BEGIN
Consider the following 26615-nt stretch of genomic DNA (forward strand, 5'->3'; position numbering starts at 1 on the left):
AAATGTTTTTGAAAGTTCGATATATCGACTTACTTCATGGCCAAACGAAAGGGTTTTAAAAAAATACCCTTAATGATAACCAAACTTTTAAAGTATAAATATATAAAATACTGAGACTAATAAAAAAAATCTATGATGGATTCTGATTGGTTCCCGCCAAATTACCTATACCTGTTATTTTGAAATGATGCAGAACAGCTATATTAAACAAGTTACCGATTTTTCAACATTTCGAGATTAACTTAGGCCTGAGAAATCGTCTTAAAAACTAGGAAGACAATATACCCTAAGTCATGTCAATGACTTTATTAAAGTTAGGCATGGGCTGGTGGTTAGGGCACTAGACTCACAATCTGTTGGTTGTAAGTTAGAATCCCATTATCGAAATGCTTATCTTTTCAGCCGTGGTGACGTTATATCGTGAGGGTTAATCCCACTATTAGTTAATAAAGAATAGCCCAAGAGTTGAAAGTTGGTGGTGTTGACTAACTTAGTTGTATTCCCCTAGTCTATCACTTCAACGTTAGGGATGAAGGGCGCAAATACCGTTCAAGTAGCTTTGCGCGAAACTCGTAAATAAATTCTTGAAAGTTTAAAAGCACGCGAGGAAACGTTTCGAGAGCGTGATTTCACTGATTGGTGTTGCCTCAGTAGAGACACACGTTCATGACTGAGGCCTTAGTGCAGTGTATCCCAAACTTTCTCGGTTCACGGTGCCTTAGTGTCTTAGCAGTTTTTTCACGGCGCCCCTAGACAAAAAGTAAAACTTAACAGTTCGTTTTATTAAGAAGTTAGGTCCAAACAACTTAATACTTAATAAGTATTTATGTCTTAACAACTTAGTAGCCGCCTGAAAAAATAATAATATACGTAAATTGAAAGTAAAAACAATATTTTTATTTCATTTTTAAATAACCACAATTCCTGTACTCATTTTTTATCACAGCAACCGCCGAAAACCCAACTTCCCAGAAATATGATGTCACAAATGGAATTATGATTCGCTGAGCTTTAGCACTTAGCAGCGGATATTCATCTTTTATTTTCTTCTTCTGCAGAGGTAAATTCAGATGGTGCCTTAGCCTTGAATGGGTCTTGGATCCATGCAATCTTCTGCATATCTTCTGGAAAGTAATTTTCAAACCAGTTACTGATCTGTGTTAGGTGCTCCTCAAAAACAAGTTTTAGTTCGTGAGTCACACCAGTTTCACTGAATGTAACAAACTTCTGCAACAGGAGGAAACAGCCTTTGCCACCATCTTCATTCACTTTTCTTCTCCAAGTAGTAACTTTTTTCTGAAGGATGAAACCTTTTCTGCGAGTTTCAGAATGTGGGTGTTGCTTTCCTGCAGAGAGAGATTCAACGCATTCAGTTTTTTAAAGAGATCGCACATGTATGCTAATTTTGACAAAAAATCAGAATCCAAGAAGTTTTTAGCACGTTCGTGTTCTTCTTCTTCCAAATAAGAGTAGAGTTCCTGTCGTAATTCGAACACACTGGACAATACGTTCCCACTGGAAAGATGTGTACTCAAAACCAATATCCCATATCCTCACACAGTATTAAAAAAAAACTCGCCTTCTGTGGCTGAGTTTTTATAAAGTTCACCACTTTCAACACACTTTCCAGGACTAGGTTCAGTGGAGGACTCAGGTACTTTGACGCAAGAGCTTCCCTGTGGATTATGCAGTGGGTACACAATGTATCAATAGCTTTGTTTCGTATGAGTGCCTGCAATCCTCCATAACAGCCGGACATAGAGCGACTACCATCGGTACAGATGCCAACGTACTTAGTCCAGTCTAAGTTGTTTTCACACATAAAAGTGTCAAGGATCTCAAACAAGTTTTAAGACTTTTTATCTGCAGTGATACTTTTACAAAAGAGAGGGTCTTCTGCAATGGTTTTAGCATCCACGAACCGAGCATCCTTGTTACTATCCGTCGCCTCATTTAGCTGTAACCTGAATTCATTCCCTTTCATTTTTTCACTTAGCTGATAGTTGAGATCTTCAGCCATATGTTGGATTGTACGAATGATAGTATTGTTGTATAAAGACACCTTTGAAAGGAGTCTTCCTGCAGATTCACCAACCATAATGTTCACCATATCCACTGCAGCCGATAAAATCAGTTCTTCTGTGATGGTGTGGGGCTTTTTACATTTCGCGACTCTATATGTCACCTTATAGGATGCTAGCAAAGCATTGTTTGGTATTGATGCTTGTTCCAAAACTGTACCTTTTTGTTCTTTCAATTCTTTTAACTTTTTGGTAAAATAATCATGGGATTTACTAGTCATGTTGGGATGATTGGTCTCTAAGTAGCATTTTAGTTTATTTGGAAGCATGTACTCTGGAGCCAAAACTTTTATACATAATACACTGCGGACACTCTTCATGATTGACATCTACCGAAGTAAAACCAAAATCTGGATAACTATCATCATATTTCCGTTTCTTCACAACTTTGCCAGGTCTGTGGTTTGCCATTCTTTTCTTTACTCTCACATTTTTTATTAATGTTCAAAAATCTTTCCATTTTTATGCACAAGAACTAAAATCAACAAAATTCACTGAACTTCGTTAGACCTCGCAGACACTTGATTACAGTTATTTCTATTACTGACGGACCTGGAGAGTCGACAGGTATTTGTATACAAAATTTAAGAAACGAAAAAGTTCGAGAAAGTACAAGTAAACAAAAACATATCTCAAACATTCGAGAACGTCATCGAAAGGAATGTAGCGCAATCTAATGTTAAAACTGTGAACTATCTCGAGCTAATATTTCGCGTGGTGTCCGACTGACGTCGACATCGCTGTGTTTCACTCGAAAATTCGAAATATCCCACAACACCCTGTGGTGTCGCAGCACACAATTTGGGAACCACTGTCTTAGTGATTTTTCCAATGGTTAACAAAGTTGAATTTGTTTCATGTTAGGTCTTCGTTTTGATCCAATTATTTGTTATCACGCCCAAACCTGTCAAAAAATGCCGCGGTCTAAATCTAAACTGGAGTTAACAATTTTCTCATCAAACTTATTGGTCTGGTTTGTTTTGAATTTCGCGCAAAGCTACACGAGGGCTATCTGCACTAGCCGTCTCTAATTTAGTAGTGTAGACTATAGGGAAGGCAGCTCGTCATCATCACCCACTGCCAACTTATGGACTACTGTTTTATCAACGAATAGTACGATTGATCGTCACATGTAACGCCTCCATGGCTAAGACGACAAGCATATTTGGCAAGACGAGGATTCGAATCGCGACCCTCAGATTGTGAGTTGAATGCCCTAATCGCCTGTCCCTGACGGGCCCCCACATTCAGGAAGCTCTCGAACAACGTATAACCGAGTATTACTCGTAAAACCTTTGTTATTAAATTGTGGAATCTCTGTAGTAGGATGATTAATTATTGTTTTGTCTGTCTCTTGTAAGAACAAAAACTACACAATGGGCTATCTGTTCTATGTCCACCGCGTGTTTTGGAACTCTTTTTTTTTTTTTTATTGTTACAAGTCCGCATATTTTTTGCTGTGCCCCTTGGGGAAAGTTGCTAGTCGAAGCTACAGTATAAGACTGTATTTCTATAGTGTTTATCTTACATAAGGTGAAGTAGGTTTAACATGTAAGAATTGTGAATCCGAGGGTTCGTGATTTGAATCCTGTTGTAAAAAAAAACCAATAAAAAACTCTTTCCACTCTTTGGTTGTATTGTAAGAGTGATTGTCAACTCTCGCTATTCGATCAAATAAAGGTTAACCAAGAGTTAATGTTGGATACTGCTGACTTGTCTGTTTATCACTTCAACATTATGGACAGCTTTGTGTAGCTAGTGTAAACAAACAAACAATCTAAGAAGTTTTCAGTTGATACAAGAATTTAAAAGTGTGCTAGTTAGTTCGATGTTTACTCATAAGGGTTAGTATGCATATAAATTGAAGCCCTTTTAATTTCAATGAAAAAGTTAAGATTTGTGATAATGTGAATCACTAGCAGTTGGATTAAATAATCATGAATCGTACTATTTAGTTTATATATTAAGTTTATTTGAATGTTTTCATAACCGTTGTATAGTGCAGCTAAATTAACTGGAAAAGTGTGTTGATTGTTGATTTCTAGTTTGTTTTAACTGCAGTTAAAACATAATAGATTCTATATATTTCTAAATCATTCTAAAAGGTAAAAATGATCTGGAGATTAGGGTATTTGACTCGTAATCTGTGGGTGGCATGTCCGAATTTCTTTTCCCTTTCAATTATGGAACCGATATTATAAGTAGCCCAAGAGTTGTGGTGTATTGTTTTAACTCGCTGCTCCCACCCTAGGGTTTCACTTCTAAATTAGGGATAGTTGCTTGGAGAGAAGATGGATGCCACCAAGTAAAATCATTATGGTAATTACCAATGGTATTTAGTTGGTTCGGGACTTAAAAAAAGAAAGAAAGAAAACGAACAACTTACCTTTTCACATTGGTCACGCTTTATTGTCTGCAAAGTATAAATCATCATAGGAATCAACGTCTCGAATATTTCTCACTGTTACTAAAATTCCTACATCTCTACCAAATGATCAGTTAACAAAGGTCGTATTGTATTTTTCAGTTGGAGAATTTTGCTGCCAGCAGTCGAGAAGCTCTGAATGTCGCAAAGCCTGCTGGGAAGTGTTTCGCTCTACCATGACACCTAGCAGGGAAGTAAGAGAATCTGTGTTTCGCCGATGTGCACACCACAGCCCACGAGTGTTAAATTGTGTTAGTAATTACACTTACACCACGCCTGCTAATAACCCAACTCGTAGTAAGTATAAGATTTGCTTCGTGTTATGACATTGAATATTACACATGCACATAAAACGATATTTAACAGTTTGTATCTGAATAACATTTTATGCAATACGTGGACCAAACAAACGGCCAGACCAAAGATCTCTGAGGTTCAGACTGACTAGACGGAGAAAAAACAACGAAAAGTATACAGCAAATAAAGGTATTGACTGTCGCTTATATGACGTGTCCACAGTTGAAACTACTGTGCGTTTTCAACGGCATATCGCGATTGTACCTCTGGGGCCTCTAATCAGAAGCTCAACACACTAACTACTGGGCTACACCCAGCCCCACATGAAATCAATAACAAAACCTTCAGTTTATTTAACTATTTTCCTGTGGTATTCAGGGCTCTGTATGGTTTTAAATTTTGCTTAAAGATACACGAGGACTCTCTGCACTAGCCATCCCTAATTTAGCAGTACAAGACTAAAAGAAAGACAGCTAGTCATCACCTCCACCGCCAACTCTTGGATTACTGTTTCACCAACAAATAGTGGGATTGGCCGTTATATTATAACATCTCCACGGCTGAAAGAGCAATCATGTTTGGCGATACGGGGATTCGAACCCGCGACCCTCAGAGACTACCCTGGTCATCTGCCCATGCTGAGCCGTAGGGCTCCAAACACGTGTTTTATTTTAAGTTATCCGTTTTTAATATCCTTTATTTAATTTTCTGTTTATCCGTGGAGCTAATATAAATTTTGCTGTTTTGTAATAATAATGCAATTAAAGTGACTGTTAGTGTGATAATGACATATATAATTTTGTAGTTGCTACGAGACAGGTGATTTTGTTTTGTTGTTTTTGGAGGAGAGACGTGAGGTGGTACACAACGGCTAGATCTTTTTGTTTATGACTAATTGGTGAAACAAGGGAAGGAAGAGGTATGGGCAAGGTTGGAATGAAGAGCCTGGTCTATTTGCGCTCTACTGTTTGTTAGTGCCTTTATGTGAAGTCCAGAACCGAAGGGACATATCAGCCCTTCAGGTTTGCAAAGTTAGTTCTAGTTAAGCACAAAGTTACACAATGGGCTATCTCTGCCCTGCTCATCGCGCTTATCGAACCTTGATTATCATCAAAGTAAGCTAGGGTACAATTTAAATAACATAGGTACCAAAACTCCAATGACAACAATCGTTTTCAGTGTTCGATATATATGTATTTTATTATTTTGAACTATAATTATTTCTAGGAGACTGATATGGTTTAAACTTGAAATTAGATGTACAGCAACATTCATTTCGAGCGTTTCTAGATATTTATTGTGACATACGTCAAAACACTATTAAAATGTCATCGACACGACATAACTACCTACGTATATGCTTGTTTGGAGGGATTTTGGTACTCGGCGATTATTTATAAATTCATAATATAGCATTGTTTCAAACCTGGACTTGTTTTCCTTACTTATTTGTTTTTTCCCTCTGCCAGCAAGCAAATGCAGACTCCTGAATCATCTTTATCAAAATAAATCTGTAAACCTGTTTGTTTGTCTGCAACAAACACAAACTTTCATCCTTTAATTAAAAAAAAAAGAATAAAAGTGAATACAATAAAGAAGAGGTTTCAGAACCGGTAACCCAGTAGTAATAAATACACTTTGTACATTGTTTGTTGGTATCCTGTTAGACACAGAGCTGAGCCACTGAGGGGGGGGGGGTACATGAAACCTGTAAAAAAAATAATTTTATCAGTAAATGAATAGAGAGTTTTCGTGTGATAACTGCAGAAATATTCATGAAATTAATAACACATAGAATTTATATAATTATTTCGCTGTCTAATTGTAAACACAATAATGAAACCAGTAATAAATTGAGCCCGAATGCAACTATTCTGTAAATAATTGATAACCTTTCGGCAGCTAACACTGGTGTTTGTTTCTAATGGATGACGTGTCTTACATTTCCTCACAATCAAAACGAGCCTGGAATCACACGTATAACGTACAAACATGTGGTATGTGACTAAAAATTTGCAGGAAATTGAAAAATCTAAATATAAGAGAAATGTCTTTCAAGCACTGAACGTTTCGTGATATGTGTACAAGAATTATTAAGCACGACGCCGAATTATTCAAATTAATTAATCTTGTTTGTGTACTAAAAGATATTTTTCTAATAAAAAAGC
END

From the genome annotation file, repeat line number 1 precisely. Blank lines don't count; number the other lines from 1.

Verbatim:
Consider the following 26615-nt stretch of genomic DNA (forward strand, 5'->3'; position numbering starts at 1 on the left):